Tag: Coca Cola

Civil and Human Rights Museum to Open in Atlanta

Portraits of rights activists at the National Center for Civil and Human Rights. (Credit: Dustin Chambers for The New York Times)

ATLANTA — Far from his typical Broadway haunts, the director George C. Wolfe was walking through a construction site here this spring when, amid a cacophony of saws and drills, he stopped and stood before what was to become a replica of a lunch counter that he said would claw visitors back into history.

The display at the National Center for Civil and Human Rights, Mr. Wolfe said, would allow people to don headphones, rest their hands on the counter and hear a volley of heckles similar to what demonstrators heard during the civil rights movement.

“You’re in the moment,” Mr. Wolfe, the center’s chief creative officer, said, his voice rising. “You’re in the times. You’re experiencing the euphoria and the danger that was existing at the time.”

For Mr. Wolfe and the museum’s supporters, summoning the South’s past in a dramatic way is an unequaled opportunity for Atlanta to showcase a present well beyond CNN, Coca-Cola and a vast international airport. Civic boosters contend that the museum will fuel tourism, broaden the city’s reputation and become a place that could host international human rights events.

Whether the $80 million complex — backed by a mix of public and private funding, with the land donated by Coca-Cola — will fulfill the entirety of that lofty vision is a question that could take decades to answer. But Doug Shipman, the center’s chief executive, said it would be both a vivid link to the city’s rich civil rights history and a prod toward social change.

“This isn’t about specialists,” Mr. Shipman said. “This isn’t about academics. This is trying to take a 15-year-old and move them to interest and inspiration.”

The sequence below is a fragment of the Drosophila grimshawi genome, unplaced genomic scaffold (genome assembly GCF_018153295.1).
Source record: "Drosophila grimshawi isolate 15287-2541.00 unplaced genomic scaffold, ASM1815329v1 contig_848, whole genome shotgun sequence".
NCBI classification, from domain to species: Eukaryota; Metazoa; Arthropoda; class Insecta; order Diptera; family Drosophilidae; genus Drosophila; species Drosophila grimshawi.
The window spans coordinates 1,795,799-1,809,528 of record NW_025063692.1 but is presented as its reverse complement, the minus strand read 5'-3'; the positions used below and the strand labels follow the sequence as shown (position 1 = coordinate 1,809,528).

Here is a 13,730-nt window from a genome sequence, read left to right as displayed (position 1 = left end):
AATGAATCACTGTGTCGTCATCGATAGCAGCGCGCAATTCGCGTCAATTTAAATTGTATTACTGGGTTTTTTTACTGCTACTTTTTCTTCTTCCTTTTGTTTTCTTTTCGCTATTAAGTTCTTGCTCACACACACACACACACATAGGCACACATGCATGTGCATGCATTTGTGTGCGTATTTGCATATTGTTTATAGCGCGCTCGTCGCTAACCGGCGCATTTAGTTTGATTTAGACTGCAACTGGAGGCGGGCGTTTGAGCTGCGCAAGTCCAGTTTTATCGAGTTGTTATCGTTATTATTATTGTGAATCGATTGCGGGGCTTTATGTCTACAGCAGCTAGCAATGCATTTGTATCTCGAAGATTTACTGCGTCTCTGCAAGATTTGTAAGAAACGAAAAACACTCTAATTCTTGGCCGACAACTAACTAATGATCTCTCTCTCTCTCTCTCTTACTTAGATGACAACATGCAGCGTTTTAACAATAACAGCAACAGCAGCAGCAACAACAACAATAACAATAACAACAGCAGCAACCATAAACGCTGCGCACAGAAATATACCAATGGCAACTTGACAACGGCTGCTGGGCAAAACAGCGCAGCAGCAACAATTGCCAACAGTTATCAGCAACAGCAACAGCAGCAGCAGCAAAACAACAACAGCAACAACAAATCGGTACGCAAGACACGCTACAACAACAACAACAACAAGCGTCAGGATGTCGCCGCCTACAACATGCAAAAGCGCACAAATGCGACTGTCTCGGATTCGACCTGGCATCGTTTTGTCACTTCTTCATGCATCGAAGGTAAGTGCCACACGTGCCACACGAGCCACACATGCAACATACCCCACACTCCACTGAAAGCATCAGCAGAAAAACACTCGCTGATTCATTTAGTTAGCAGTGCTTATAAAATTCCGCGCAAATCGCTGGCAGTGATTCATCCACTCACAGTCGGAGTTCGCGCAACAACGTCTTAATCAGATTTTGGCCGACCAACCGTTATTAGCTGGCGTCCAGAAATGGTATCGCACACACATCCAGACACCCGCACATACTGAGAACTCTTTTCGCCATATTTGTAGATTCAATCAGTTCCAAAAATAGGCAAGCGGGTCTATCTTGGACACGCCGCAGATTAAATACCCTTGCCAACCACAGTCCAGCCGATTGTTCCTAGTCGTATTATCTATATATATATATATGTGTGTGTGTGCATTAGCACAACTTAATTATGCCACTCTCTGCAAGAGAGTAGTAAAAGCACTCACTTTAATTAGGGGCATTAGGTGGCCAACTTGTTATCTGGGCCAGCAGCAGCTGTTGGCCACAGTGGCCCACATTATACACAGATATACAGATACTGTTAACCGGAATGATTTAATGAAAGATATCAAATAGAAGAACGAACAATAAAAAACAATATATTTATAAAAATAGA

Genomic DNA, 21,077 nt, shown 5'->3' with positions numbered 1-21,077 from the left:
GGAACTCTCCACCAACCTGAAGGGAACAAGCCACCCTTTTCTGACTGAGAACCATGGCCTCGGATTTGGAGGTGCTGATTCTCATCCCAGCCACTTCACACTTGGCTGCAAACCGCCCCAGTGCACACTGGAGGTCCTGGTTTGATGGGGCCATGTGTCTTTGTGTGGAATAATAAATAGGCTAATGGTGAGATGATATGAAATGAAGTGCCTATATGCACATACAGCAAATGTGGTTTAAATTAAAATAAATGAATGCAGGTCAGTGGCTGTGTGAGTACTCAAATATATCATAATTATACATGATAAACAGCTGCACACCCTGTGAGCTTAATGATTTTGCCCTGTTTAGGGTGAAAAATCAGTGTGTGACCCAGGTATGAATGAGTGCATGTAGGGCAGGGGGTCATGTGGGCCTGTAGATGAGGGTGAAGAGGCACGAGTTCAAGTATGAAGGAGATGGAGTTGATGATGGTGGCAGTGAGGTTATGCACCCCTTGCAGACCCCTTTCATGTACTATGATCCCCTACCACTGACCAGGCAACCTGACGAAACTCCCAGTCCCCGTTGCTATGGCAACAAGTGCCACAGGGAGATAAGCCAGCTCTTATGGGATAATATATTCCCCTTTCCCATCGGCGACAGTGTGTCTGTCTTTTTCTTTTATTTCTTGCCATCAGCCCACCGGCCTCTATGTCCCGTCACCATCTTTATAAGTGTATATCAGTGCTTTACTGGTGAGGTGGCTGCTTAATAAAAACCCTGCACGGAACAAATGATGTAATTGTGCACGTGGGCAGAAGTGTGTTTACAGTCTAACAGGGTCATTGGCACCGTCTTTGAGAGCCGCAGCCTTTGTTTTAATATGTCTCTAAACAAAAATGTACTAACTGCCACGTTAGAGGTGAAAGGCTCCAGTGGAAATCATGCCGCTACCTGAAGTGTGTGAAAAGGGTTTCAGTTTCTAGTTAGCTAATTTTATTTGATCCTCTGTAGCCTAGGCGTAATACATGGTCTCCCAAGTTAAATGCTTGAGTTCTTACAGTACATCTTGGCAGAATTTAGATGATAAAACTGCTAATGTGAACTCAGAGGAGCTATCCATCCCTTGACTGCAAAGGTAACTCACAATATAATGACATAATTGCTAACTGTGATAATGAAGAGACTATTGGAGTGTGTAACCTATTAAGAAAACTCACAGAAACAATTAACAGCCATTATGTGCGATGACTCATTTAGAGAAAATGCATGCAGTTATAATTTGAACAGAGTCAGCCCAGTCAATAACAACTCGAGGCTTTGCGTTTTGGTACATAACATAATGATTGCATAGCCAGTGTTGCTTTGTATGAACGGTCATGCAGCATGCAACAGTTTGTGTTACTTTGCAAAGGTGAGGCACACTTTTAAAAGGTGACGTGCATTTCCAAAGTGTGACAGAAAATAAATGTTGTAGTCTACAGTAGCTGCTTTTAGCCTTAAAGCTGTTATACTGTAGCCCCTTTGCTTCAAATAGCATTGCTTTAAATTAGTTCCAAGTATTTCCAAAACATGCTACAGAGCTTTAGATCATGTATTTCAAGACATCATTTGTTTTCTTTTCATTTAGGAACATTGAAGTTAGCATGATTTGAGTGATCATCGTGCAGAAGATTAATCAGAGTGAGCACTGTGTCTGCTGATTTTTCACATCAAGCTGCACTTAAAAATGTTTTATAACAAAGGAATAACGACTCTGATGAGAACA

The center, set along the northern edge of Pemberton Place, an area honoring the pharmacist who created Coca-Cola, is scheduled to open on Monday and will be the latest Southern museum to honor the region’s civil rights heritage. Birmingham, Ala., and Memphis are among the cities that host popular museums, and another is planned in Jackson, Miss.

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Magic Johnson, Common and Debra Lee join Coca-Cola to Help ‘Pay it Forward’

magic johnson debra lee & common

NBA legend and business mogul Earvin “Magic” Johnson, multi-Grammy Award-winning musician, actor and philanthropist Common, and Black Entertainment Television (BET) chairman and CEO Debra Lee join forces with Coca-Cola this month in a movement to uplift and pay it forward to the next generation.

Kicking off the second year of its signature program, “Coca-Cola Pay it Forward,” the world’s most recognized brand enlists the help of some of today’s leading African-American history makers to offer exciting apprenticeship experiences to aspiring youth. Magic Johnson, Common and Debra Lee will serve as mentors, giving four lucky young people the opportunity to shadow them and their teams for a week during the summer. The four apprenticeship experiences will focus on: business (Johnson); music and community (Common); and media/entertainment (Lee). Expanding this year’s program offering, the Company has partnered with UNCF (United Negro College Fund), the country’s largest minority education organization, for a text-to-donate program.

“I have and always will remain committed to uplifting the urban community in my business and nonprofit endeavors, and that makes the Coca-Cola ‘Pay It Forward’ program a perfect fit,” said Johnson. “There is no better way to empower a community than to arm its youth with the necessary skills to succeed.”

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Will.i.am To Start “Ekocycle” Clothing Line With Coca Cola

Should headphones made out of recycled trash ever cost $349? It depends on how cool they are.  In hopes of giving products made from recycled materials a little more cachet, musician will.i.am and the Coca-Cola Co. are partnering to make a line of clothing and gear called “Ekocycle.” The idea is to brand recycled products with a hipper image that resonates with young consumers.

“If you think about (recycled) products now, none of them are cool,” said will.i.am, who is best known for his work with theBlack-Eyed Peas. “You have to bring some art and fashion sensibility into this technology that turns a bottle into something cool.”

The first Ekocycle product will be a pair of headphones by Beats, a popular and pricey line created by rapper Dr. Dre and music producer Jimmy Iovine – both friends of will.i.am. The Ekocycle version will cost $349, which is on the high end of the range of Beats headphones.  An Ekocycle hat by New Era will cost $32.


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